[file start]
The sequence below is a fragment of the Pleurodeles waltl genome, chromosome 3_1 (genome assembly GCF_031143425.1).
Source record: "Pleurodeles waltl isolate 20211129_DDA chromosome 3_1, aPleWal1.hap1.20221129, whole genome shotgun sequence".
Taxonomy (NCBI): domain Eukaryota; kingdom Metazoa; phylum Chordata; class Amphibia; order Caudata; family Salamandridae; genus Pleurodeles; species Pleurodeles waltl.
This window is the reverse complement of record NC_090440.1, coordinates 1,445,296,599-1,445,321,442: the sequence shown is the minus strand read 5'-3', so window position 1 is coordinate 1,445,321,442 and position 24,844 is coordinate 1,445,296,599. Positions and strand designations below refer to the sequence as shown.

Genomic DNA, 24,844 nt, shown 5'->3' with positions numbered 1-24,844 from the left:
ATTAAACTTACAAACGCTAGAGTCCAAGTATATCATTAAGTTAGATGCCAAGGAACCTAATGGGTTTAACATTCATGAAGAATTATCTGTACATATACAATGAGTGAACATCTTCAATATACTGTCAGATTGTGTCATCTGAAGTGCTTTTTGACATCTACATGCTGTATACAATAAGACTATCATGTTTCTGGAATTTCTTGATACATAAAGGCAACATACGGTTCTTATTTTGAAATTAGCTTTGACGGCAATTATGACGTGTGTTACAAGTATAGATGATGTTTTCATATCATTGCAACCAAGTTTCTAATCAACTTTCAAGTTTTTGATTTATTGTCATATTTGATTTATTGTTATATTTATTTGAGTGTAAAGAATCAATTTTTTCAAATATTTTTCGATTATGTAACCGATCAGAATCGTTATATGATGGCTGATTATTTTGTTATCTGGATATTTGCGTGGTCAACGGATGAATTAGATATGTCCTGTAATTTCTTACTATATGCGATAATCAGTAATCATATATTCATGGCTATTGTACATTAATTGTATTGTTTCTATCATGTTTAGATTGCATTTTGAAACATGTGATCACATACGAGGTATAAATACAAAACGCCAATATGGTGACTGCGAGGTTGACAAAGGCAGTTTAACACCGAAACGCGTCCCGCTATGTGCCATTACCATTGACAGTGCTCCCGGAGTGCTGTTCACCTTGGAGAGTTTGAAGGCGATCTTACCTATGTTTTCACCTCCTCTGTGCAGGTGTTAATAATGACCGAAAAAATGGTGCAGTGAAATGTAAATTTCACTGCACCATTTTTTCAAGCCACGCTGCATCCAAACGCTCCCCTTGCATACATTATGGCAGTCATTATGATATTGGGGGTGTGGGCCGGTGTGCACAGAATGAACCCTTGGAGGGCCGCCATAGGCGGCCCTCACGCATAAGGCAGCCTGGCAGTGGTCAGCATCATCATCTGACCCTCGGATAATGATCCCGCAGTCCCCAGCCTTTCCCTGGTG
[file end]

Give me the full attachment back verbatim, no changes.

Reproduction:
The sequence below is a fragment of the Pleurodeles waltl genome, chromosome 3_1 (genome assembly GCF_031143425.1).
Source record: "Pleurodeles waltl isolate 20211129_DDA chromosome 3_1, aPleWal1.hap1.20221129, whole genome shotgun sequence".
Taxonomy (NCBI): domain Eukaryota; kingdom Metazoa; phylum Chordata; class Amphibia; order Caudata; family Salamandridae; genus Pleurodeles; species Pleurodeles waltl.
This window is the reverse complement of record NC_090440.1, coordinates 1,445,296,599-1,445,321,442: the sequence shown is the minus strand read 5'-3', so window position 1 is coordinate 1,445,321,442 and position 24,844 is coordinate 1,445,296,599. Positions and strand designations below refer to the sequence as shown.

Genomic DNA, 24,844 nt, shown 5'->3' with positions numbered 1-24,844 from the left:
ATTAAACTTACAAACGCTAGAGTCCAAGTATATCATTAAGTTAGATGCCAAGGAACCTAATGGGTTTAACATTCATGAAGAATTATCTGTACATATACAATGAGTGAACATCTTCAATATACTGTCAGATTGTGTCATCTGAAGTGCTTTTTGACATCTACATGCTGTATACAATAAGACTATCATGTTTCTGGAATTTCTTGATACATAAAGGCAACATACGGTTCTTATTTTGAAATTAGCTTTGACGGCAATTATGACGTGTGTTACAAGTATAGATGATGTTTTCATATCATTGCAACCAAGTTTCTAATCAACTTTCAAGTTTTTGATTTATTGTCATATTTGATTTATTGTTATATTTATTTGAGTGTAAAGAATCAATTTTTTCAAATATTTTTCGATTATGTAACCGATCAGAATCGTTATATGATGGCTGATTATTTTGTTATCTGGATATTTGCGTGGTCAACGGATGAATTAGATATGTCCTGTAATTTCTTACTATATGCGATAATCAGTAATCATATATTCATGGCTATTGTACATTAATTGTATTGTTTCTATCATGTTTAGATTGCATTTTGAAACATGTGATCACATACGAGGTATAAATACAAAACGCCAATATGGTGACTGCGAGGTTGACAAAGGCAGTTTAACACCGAAACGCGTCCCGCTATGTGCCATTACCATTGACAGTGCTCCCGGAGTGCTGTTCACCTTGGAGAGTTTGAAGGCGATCTTACCTATGTTTTCACCTCCTCTGTGCAGGTGTTAATAATGACCGAAAAAATGGTGCAGTGAAATGTAAATTTCACTGCACCATTTTTTCAAGCCACGCTGCATCCAAACGCTCCCCTTGCATACATTATGGCAGTCATTATGATATTGGGGGTGTGGGCCGGTGTGCACAGAATGAACCCTTGGAGGGCCGCCATAGGCGGCCCTCACGCATAAGGCAGCCTGGCAGTGGTCAGCATCATCATCTGACCCTCGGATAATGATCCCGCAGTCCCCAGCCTTTCCCTGGTG